Of course, the brake calipers have been painted red, as have been five links on the drive chain – unfortunately the latter are not visible to us in the photos. Take a gander for yourself, after the jump.

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Why the Honda Rebel Is The Hot New Bike for 2017

11/24/2016 @ 1:32 am, by Jensen Beeler40 COMMENTS

2017-honda-rebel-500-300-lifestyle-17

The following is our second taste of the exclusive content that A&R Pro members can expect to read on a weekly basis at Asphalt & Rubber. This article focuses on a current and critical event that happened in the industry, which is something A&R Pro content will focus on. If you want to have access to this kind of long-form content after this week’s free trial period, we recommend you sign-up here

New bike season is just about over, now that INTERMOT, EICMA, AIMExpo, and IMS Long Beach trade shows are behind us.

We could still see some new models and concepts debut later this year in Japan, and there is always the possibility of something interesting showing up at the IMS New York show, but those are less popular venues for new bike releases.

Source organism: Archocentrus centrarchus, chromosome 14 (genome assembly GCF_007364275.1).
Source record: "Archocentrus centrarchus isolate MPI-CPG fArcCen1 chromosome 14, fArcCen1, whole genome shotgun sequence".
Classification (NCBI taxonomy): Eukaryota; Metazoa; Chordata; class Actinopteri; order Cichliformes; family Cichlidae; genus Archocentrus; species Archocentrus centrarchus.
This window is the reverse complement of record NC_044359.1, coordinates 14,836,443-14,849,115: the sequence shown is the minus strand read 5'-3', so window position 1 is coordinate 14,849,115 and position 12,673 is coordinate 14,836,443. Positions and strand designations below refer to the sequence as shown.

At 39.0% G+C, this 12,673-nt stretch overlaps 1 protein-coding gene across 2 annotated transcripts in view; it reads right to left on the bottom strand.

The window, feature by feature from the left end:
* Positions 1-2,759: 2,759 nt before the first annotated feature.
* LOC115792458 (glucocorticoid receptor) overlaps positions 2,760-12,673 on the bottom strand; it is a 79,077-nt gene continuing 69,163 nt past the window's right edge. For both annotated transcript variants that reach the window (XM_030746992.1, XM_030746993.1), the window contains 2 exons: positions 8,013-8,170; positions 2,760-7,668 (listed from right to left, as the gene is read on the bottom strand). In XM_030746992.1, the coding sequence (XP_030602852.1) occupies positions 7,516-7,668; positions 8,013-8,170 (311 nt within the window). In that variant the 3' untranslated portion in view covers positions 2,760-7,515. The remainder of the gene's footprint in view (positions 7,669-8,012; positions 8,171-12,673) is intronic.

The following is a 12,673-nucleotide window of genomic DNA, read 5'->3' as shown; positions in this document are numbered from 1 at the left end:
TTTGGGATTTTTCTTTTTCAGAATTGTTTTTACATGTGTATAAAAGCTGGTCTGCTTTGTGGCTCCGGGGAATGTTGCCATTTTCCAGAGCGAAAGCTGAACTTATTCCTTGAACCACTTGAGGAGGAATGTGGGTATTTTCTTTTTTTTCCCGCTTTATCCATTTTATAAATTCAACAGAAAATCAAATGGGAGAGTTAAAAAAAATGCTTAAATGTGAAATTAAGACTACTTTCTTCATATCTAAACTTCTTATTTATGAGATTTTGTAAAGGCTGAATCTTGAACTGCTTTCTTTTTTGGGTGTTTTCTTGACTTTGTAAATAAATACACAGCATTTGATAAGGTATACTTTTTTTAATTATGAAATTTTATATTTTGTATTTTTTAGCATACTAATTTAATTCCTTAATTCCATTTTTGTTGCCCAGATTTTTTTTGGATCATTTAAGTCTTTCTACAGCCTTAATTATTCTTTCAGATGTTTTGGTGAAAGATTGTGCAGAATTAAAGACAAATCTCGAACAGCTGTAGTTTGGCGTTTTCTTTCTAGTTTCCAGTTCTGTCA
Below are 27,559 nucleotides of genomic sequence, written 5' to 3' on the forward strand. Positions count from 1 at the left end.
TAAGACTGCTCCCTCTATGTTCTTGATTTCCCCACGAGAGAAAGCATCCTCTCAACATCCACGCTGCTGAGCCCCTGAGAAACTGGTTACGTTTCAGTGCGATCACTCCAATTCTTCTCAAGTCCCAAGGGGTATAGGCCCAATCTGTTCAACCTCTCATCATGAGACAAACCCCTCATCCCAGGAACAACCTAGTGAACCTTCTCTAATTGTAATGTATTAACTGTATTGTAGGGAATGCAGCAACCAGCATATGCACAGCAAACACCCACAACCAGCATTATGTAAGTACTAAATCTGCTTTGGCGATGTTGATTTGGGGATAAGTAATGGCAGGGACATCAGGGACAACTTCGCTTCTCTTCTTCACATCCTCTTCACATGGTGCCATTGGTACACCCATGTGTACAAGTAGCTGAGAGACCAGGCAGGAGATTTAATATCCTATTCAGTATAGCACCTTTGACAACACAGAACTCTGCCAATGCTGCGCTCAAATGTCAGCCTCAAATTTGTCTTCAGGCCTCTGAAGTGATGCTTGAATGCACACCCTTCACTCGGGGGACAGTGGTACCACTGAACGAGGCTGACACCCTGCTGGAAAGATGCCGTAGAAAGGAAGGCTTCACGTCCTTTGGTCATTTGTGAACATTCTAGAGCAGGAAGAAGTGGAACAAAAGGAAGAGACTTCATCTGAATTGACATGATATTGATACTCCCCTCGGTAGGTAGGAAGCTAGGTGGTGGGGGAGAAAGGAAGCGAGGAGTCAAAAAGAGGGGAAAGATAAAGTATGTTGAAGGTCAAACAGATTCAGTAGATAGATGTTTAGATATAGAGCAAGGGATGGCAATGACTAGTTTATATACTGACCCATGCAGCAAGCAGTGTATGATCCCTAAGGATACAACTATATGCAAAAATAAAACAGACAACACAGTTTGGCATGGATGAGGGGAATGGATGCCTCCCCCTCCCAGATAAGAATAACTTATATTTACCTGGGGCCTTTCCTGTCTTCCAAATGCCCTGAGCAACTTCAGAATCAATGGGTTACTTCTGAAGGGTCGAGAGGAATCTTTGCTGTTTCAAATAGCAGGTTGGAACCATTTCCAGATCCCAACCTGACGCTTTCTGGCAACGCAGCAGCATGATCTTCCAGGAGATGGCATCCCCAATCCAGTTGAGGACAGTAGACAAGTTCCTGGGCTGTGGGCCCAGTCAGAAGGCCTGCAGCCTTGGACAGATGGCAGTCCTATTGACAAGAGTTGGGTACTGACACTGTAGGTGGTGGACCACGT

In that case then, we can start making some conjecture about the bikes that debuted this year, many of them for the 2017 model year. Let’s start with the best of the best — I am of course talking about the new Honda Rebel models. No? Not the bike you were expecting?

Sure, these unassuming 300cc and 500cc street bikes don’t have the same sex appeal as some of the more wild machines we saw in Germany and Italy, but make no mistake, the revamped Honda Rebel is the most important new bike we have seen debut this year. Let me explain.